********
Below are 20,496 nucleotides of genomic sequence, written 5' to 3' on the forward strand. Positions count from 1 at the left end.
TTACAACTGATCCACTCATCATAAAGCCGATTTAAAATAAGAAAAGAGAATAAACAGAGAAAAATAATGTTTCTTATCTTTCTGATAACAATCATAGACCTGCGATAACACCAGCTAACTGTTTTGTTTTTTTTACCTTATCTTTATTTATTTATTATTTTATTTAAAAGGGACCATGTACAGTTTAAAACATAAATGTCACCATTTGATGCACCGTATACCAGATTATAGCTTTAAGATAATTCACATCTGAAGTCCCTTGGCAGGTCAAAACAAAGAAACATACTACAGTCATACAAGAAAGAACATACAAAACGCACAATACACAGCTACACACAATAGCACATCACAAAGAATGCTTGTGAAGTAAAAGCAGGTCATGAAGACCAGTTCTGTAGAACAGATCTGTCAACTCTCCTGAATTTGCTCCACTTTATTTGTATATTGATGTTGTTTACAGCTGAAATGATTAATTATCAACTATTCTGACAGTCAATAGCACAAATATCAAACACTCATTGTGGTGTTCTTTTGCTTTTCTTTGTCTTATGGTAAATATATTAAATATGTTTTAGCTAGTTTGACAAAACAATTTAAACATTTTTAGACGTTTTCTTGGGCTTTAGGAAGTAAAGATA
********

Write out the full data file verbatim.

Below are 20,496 nucleotides of genomic sequence, written 5' to 3' on the forward strand. Positions count from 1 at the left end.
TTACAACTGATCCACTCATCATAAAGCCGATTTAAAATAAGAAAAGAGAATAAACAGAGAAAAATAATGTTTCTTATCTTTCTGATAACAATCATAGACCTGCGATAACACCAGCTAACTGTTTTGTTTTTTTTACCTTATCTTTATTTATTTATTATTTTATTTAAAAGGGACCATGTACAGTTTAAAACATAAATGTCACCATTTGATGCACCGTATACCAGATTATAGCTTTAAGATAATTCACATCTGAAGTCCCTTGGCAGGTCAAAACAAAGAAACATACTACAGTCATACAAGAAAGAACATACAAAACGCACAATACACAGCTACACACAATAGCACATCACAAAGAATGCTTGTGAAGTAAAAGCAGGTCATGAAGACCAGTTCTGTAGAACAGATCTGTCAACTCTCCTGAATTTGCTCCACTTTATTTGTATATTGATGTTGTTTACAGCTGAAATGATTAATTATCAACTATTCTGACAGTCAATAGCACAAATATCAAACACTCATTGTGGTGTTCTTTTGCTTTTCTTTGTCTTATGGTAAATATATTAAATATGTTTTAGCTAGTTTGACAAAACAATTTAAACATTTTTAGACGTTTTCTTGGGCTTTAGGAAGTAAAGATA